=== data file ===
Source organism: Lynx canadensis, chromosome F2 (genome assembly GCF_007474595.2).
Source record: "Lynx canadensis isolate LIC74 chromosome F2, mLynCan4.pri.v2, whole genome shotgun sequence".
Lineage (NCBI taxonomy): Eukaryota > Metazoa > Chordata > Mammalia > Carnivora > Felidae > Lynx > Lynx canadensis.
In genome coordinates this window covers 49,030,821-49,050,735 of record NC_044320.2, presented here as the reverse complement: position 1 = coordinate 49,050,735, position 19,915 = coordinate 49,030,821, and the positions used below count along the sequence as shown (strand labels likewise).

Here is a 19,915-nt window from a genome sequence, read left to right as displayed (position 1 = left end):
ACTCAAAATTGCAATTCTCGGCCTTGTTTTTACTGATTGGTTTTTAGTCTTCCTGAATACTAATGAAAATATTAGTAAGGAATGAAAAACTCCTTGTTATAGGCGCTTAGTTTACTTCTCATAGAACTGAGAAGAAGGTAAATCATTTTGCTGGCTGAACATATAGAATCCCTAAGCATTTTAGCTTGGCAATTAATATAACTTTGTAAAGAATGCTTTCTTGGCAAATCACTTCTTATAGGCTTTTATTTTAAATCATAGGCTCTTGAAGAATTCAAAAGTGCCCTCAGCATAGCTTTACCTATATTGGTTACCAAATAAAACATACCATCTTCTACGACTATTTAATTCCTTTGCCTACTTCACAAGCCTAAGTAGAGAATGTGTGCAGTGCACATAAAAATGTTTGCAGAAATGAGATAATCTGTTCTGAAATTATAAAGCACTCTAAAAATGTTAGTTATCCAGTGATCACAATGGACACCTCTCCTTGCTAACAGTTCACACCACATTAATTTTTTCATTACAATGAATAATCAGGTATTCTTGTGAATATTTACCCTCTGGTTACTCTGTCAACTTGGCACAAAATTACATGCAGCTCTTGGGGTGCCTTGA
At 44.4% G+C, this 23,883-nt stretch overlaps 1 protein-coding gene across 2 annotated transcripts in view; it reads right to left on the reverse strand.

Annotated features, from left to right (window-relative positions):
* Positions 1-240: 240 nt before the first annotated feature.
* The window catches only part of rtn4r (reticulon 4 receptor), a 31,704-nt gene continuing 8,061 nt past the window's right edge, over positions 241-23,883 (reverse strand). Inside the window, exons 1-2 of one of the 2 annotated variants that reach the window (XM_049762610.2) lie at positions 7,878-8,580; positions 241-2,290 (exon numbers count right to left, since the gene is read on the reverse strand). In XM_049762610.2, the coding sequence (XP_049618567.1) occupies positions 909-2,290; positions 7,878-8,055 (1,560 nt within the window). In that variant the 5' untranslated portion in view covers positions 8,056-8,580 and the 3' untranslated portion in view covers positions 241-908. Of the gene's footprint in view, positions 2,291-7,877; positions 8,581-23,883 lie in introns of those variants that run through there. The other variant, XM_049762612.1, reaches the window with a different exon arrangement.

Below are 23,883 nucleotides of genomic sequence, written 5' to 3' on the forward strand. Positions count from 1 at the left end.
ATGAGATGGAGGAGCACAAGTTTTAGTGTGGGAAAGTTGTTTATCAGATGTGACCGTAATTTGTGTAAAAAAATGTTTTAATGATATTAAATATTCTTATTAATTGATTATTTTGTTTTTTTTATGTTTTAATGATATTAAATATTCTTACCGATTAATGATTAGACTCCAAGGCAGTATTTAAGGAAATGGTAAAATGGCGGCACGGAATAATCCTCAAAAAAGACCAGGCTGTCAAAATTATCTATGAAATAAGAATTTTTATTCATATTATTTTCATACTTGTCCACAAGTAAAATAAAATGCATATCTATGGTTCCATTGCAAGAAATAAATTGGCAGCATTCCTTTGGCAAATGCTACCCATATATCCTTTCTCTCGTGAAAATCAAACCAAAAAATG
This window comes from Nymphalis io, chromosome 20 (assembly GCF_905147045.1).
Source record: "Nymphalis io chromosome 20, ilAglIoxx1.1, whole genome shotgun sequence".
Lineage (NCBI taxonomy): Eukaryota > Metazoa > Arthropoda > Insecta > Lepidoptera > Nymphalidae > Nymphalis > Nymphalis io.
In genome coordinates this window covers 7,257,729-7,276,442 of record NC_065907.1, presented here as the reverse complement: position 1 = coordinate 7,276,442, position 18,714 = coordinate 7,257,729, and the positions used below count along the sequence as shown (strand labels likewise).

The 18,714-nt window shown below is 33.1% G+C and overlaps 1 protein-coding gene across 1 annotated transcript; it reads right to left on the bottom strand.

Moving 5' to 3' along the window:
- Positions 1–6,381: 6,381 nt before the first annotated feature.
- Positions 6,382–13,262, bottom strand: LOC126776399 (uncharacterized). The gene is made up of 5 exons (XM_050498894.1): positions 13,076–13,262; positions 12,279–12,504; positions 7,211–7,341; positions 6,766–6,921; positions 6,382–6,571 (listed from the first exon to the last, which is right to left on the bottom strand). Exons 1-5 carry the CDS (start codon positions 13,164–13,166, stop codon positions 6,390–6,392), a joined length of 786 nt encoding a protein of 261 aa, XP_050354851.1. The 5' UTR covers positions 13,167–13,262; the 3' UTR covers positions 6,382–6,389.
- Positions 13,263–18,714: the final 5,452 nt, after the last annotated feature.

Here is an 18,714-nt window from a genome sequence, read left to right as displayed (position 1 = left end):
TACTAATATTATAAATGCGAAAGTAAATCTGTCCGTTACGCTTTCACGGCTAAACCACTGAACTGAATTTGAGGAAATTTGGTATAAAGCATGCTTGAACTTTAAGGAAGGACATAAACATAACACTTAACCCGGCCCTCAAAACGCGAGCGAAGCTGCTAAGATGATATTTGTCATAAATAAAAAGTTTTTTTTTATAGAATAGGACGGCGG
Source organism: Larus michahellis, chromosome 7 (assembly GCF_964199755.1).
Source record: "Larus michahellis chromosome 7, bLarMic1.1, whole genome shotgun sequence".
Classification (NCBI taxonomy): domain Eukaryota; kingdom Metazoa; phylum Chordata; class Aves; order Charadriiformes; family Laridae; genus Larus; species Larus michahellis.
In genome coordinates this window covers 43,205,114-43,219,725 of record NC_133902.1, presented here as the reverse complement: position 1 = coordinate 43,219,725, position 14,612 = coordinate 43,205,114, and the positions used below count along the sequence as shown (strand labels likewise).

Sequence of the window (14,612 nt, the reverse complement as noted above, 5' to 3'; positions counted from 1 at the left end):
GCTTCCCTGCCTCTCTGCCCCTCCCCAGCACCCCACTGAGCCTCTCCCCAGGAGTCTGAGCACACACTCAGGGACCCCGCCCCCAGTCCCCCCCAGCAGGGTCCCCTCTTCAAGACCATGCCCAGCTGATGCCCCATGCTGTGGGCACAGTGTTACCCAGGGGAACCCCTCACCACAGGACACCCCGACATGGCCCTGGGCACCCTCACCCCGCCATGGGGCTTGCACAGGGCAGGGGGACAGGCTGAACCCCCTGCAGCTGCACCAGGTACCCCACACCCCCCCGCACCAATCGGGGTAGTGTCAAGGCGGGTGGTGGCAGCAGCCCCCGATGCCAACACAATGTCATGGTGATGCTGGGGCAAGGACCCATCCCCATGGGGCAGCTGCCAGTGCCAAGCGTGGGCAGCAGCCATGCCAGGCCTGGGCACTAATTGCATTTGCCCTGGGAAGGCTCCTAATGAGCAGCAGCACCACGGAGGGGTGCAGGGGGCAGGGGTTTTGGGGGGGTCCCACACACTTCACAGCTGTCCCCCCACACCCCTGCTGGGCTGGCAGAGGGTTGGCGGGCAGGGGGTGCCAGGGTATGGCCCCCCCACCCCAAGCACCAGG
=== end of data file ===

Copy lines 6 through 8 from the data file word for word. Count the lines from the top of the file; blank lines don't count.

ACTCAAAATTGCAATTCTCGGCCTTGTTTTTACTGATTGGTTTTTAGTCTTCCTGAATACTAATGAAAATATTAGTAAGGAATGAAAAACTCCTTGTTATAGGCGCTTAGTTTACTTCTCATAGAACTGAGAAGAAGGTAAATCATTTTGCTGGCTGAACATATAGAATCCCTAAGCATTTTAGCTTGGCAATTAATATAACTTTGTAAAGAATGCTTTCTTGGCAAATCACTTCTTATAGGCTTTTATTTTAAATCATAGGCTCTTGAAGAATTCAAAAGTGCCCTCAGCATAGCTTTACCTATATTGGTTACCAAATAAAACATACCATCTTCTACGACTATTTAATTCCTTTGCCTACTTCACAAGCCTAAGTAGAGAATGTGTGCAGTGCACATAAAAATGTTTGCAGAAATGAGATAATCTGTTCTGAAATTATAAAGCACTCTAAAAATGTTAGTTATCCAGTGATCACAATGGACACCTCTCCTTGCTAACAGTTCACACCACATTAATTTTTTCATTACAATGAATAATCAGGTATTCTTGTGAATATTTACCCTCTGGTTACTCTGTCAACTTGGCACAAAATTACATGCAGCTCTTGGGGTGCCTTGA
At 44.4% G+C, this 23,883-nt stretch overlaps 1 protein-coding gene across 2 annotated transcripts in view; it reads right to left on the reverse strand.

Annotated features, from left to right (window-relative positions):